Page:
All the stations I was at,had Fog Sirens powered by Kelvin Diesel Engines,either K2 Two Cylinder(44hp.)or K3 Three cylinder (66hp) driving Sentinel Air Compressors.Working pressure about 24 psi.
Each fog signal has it's own sequence eg.three blasts every ninety seconds.
Visibilty closing in,time to start the Fog Horn.
Prime the carburettor with petrol.
Press the starter button
Activates alarm system (Via time delay ),engages starter motor.
Hand over carburetter bowl,as engine starts sucking in petrol gradually lift hand away as cylinders create enough vacuum to draw own petrol in.
After a few minutes operate the petrol/diesel changeover lever to allow running on diesel and isolate high tension leads
Disengage magneto impulse starter
Adjust throttle to appropriate setting
Open Valve B (Allows air from common air pipe to receivers)
Open Valve C (allows air from individual compressors to common air pipe
Close valves on Compressor(allows compressor to operate)
Operate the valves in the wrong sequence and you would have safety valves operating with an ear piercing whistle.
Watch the Air Receiver pressure
When it reaches the appropriate level
Open Valve D (allows air to the coding(timing)mechanism)
Open Valve A (Allows air to the siren)
This was general practise at most stations,with variations at some:-
Maughold Head had Air Receivers outside the engine room connected via another valve to Air Receivers by the tower
Which meant opening Valve A then opening the Valve to the other Receivers and only when pressure had built up in all Receivers opening Valve D to allow coding mechanism to start.
Point of Ayre had Receivers near the engine room and further Receivers by the horn,
In this instance when Valve A was opened,air was fed via a one way valve to the horn Receivers and also to the coding mechanism.
Which meant when the siren started,pressure was still low,which used to give a very low note to start off with..
There was a chart recorder connected to the air pipe supplying the horn,so we had a permanent record of Fog Signal operation.
If we had not operated the fog signal that day,we moved the pen out at midnight,so we had a record of not blowing as well.
On monday mornings,if we had not blown in the previous seven days we used to have a practise run for half an hour.
The Coder Mechanism.
When air first arrives at the coder it powers an air rotor which winds up a weight(just out of sight) on the chain
The weight falling then powers the rest of the clockwork mechanism as well as operating a valve to rewind the weight at the appropriate times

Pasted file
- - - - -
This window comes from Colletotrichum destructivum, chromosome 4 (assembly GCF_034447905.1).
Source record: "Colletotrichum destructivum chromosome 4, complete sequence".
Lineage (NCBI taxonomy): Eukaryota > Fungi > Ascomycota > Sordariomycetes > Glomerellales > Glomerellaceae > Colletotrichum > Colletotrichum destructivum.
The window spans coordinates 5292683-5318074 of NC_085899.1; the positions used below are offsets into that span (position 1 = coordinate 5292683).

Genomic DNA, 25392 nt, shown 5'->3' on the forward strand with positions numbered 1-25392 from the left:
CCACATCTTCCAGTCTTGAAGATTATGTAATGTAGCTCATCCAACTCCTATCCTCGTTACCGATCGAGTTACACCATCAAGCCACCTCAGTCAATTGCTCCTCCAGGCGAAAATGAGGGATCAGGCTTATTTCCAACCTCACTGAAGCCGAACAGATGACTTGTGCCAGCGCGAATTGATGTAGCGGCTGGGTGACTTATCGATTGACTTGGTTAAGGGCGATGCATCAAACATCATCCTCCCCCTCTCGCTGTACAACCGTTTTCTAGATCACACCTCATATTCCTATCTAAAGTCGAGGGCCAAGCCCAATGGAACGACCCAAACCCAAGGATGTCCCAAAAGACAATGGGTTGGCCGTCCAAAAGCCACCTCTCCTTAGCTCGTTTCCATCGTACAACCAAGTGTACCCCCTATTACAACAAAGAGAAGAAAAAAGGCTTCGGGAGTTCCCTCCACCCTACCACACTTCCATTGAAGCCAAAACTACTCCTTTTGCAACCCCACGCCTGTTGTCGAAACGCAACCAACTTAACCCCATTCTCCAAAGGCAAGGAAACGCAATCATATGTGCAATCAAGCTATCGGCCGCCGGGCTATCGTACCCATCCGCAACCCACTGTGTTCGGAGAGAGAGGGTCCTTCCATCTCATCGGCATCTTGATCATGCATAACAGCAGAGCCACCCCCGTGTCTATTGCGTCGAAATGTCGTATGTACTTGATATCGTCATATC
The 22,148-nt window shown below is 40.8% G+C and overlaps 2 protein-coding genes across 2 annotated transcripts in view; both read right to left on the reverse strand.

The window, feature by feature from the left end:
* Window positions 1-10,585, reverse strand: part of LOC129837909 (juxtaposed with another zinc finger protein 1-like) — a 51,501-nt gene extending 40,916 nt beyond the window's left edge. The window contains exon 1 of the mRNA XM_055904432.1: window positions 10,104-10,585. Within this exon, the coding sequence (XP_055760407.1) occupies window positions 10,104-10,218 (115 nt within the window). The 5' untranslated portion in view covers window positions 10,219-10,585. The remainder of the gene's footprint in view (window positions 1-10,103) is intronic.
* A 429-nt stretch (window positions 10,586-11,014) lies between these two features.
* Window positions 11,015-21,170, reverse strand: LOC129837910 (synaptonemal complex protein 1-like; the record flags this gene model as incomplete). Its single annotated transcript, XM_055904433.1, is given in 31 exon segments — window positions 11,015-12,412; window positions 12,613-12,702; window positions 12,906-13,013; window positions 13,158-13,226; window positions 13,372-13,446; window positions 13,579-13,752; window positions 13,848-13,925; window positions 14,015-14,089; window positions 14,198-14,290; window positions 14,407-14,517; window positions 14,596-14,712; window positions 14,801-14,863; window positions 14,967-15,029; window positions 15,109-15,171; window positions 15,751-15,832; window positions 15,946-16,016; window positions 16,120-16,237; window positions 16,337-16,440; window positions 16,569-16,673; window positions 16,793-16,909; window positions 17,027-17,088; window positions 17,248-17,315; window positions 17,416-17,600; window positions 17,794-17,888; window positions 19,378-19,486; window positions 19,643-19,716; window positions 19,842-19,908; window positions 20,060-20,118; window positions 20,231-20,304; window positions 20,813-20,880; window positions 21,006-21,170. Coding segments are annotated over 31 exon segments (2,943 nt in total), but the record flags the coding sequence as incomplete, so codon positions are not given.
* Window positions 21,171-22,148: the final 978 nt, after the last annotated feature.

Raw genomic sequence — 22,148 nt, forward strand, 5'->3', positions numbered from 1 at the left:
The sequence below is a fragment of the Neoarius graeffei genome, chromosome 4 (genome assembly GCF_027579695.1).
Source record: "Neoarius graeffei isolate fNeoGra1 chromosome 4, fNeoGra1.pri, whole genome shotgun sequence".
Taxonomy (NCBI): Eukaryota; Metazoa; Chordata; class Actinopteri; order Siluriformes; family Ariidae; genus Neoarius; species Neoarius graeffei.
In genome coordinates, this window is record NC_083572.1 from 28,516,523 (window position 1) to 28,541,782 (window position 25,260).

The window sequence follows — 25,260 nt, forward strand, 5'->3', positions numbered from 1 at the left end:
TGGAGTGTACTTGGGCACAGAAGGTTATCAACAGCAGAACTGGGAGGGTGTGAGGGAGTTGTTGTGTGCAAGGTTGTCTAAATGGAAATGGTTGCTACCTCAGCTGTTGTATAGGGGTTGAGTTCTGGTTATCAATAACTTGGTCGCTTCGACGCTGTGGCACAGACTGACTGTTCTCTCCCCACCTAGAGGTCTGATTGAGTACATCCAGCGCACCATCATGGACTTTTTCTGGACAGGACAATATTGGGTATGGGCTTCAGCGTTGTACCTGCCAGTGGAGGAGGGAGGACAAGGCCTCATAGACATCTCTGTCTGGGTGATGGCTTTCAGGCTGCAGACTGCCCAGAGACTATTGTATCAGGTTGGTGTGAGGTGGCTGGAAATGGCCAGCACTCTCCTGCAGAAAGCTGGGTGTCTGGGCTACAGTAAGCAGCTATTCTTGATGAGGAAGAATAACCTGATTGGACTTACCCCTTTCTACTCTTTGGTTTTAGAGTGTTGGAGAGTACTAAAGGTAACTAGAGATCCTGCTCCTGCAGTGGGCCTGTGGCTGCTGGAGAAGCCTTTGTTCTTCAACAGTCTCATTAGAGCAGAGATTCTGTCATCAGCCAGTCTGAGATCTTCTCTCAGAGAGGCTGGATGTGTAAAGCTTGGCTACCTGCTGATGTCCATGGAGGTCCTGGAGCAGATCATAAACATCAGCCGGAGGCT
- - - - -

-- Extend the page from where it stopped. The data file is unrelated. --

Coder speed governed by a pendulam escapement.
One valve opens to allow air to an air rotor which powers the siren and brings it up to speed.
Cams on the coder operate valves to allow air to the siren,where it modulates the air flow to give the required note.(The siren has an adjuster so that you can tune it to the right note.)
And the horn did sound.
When visibility improves
Press stop button-switches off alarm system
open compresessor valves
close valves C and B
wait until end of sequence
close valves A and D
move petrol/diesel changeover lever to center position
when engine stops. set lever to petrol position
engage magneto impulse starter.
clean and oil as required.
Remember to change Fog Recorder chart at midnight.
Point of Ayre 2010
Horns about 4 meters long
Horn diameter 1.37 meters
Point of Ayre 1992
Siren bases + valve chest + coder mechanism
Geen support shown in position to lower siren and swing out to service siren.
There are two cylinders with slots,one fixed and one rotated by the air rotor,the air rotor is supplied with air via the coding mechanism,timed to reach correct speed as the main valve is operated,the main air supply is modulated(chopped)by the air passing through the revolving rotor and out through the horn to give the sound.
The pitch(tone) of the siren is varied by cork pads on adjustable spring arms to control the speed of the rotor.
A siren last used in1987 these pictures taken 2004.
Spring Tension Adjustment Lever
Siren Drive Rotor-showing air supply pipe which has a nozzle to direct air onto blades.
Siren Speed Control(Slight Govenor)
As the rotor speeds up centrifugal force throws the govenor pads out into contact with the stationary rim and slows the rotor down,spring tension is varied by the drive adjuster rotating the tension adjuster arm-adjusting effective spring length.
As far as I remember the alarm system monitored water temperature and oil pressure.
The alarm system provided "semi-automatic" operation which allowed a combined lightroom and fog signal watch.